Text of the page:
Ama Oforiwaa Aduonum, PhD
Professor of Ethnomusicology
Illinois State University
Wonsook Kim College of Fine Arts, School of Music
Normal, Illinois USA
Award Winner Performance Artist
Bi Nka Bi Workshop Facilitator
Belonging, Justice, Fair play, Freedom, Peace, Forgiveness, Unity, Harmony, and avoidance of conflict or strife.
Outstanding achievement in a Leading Role for Walking With My Ancestors
Creative Director Founder
ABURUKUSU Center for Creative Learning
Award Winner Book Writer
Ellen T. Blaney Humanities Award
Musicologist Performance Artist
As an indigenous scholar, “a holistic, embodied learner working with myriad identities, including spiritual identities,” (Dei 2015), I have a deeper appreciation of my society's rich intellectual heritage and knowledge and puts them on equal footing with other knowledge. I am interested in how Indigenous ways of being inform how we seek knowledge and experience sound. I am also interested in understanding the ways that walking, sound, sensorial/emotional experience, and multi-modal listening can be pivotal to conceiving an ethnography.
My research spans Africa, African America, and middle passage-focused areas. I have conducted research that peers have termed ground-breaking, practice-led research at several pan-African locations, including Ghana, Senegal, Brazil, and the United States. Pushing the boundaries of ethnographic research—how and where we conduct research, I got shackled, sat in dungeons, and listened to how the roaring sea, crashing waves, and the clinking shackles contribute to the dungeons’ soundscapes. I consider the spaces at former dungeons for enslaved Africans as incubators for Black music formation, and in so doing carry out an ethnomusicological study in those terrifying and important sites.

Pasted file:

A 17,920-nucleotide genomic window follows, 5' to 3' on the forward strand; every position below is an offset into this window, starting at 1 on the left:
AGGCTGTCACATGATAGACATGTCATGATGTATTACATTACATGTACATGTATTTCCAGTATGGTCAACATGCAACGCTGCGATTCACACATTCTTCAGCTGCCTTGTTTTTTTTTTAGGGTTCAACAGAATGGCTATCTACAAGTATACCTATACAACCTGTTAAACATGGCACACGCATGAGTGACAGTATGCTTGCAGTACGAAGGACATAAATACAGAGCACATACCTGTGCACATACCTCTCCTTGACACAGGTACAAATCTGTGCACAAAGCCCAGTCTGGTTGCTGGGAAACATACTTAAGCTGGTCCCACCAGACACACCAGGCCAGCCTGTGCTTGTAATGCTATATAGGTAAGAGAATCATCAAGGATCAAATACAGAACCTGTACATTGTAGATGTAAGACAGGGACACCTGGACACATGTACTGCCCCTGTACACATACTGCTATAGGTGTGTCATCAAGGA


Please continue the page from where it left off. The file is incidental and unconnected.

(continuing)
As a practicing musician and performer of Ghanaian drums, atenteben bamboo flute, and the adenkum stamping gourd rattles, and singer, I have been involved with drumming ensembles since my formative years in Ghana. With this background, I have launched African Drumming and Dance Programs at institutions in Florida, Georgia, and Illinois.
Keynote at University of Florida
Because Nsatea baako ntumi mpopa animu, “One finger cannot effectively clean the face,” my methods blend creative expression, scholarship, and experimental performance towards a performative discourse. My dancing, drumming, acting, singing, spoken words, and other forms of scholarship allow me to present the “ugliness,” and “beautifulness,” make connections between the past and the present, and open up spaces for deepened reflections and conversations.
I recently used “walking as method” to explore the musical pasts of a warrior group in Ghana (Kormantse). The book Walking with Asafo in Ghana, by University of Rochester Press, documents that process.
For the past fourteen years, I have been engaged in immersive ethnographic work at former dungeons for enslaved Africans in Ghana and Senegal. So far, based on this work, I have given a TEDx Talk (2018) and written two multi modal works, Walking with My Ancestors: Elmina Castle (2014) and Walking with My Ancestors: Cape Coast Castle (2019). Both are meant to offer fresh perspectives on the experiences of the “forgotten” and “nameless” women, men, and children who once languished in the former dungeons. I perform live drumming, dancing, and acting to explore how today’s racial and cultural problems connect with truths of our shared and painful pasts. Walking with My Ancestors: Cape Coast Castle (2019) is an award-winning and nationally recognized performance piece about a mother’s search for guidance from the spirits of her ancestors in the former dungeons. Each performance concludes with a “talk-back” to encourage dialogue about how this overlooked and “silenced” part of our world history continues to define relationships, politics, and policies. It allows us to have difficult and deepened conversations about identities, immigration and migration, citizenship, and homeland and diasporas. Ultimately, the work is a human story we write together about triumph over adversity, hope, resilience, emotional justice, and survival.